Powell Doctrine

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The "Powell Doctrine" is a journalist-created term, named after General Colin Powell in the run-up to the 1990-1991 Gulf War. It is based in large part on the Weinberger Doctrine, devised by Caspar Weinberger, former Secretary of Defense and Powell's former boss.

The Powell Doctrine states that a list of questions all have to be answered affirmatively before military action is taken by the United States:

As Powell said in an April 1, 2009 interview on The Rachel Maddow Show, the Doctrine denotes the exhausting of all "political, economic, and diplomatic means," which, only if those means prove to be futile, should a nation resort to military force. Powell has expanded upon the Doctrine, asserting that when a nation is engaging in war, every resource and tool should be used to achieve decisive force against the enemy, minimizing US casualties and ending the conflict quickly by forcing the weaker force to capitulate. This is well in line with Western military strategy dating at least from Carl von Clausewitz's On War.[citation needed]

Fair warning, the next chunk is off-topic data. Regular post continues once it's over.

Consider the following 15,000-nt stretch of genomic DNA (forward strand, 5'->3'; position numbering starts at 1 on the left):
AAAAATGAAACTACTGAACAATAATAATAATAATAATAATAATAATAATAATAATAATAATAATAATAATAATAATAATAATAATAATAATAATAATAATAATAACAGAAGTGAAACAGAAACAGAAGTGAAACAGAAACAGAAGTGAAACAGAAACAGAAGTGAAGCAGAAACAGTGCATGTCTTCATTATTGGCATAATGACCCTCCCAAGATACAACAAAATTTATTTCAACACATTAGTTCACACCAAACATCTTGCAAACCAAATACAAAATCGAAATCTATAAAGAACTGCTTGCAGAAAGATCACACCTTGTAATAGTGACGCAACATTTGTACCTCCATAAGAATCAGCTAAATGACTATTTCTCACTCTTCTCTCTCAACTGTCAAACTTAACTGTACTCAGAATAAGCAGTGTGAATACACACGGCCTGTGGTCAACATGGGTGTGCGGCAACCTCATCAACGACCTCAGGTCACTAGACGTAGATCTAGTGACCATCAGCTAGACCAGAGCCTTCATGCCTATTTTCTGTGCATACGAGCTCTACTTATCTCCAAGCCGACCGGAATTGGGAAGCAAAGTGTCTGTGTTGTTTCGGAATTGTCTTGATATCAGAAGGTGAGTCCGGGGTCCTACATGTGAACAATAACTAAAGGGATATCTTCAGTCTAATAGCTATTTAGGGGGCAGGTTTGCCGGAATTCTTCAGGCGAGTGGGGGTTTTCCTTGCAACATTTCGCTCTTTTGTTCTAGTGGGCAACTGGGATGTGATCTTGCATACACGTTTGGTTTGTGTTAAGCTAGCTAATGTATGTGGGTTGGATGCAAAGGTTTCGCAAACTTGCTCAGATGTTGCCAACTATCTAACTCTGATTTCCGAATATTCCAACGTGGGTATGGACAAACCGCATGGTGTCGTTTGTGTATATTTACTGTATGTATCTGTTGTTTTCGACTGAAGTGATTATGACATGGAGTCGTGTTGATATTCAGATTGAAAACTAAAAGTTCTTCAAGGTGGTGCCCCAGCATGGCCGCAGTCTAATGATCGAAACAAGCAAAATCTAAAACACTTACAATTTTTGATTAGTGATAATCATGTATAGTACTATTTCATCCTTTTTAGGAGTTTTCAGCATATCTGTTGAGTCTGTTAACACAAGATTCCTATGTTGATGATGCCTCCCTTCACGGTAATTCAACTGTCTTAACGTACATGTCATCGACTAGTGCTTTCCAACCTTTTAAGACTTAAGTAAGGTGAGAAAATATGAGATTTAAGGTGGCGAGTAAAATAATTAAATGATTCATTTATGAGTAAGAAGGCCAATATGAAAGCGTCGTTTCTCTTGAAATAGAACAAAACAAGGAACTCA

The Doctrine has been used to compare the Vietnam War, the Gulf War, and the Iraq War.[2]

Contents

See also

References

Further reading

  • Heiko Meiertöns: The Doctrines of US Security Policy - An Evaluation under International Law, Cambridge University Press (2010), ISBN 9780521766487.
  • Christopher D. O'Sullivan, Colin Powell: American Power and Intervention From Vietnam to Iraq, New York: Rowman and Littlefield Publishers, (2009)

External links

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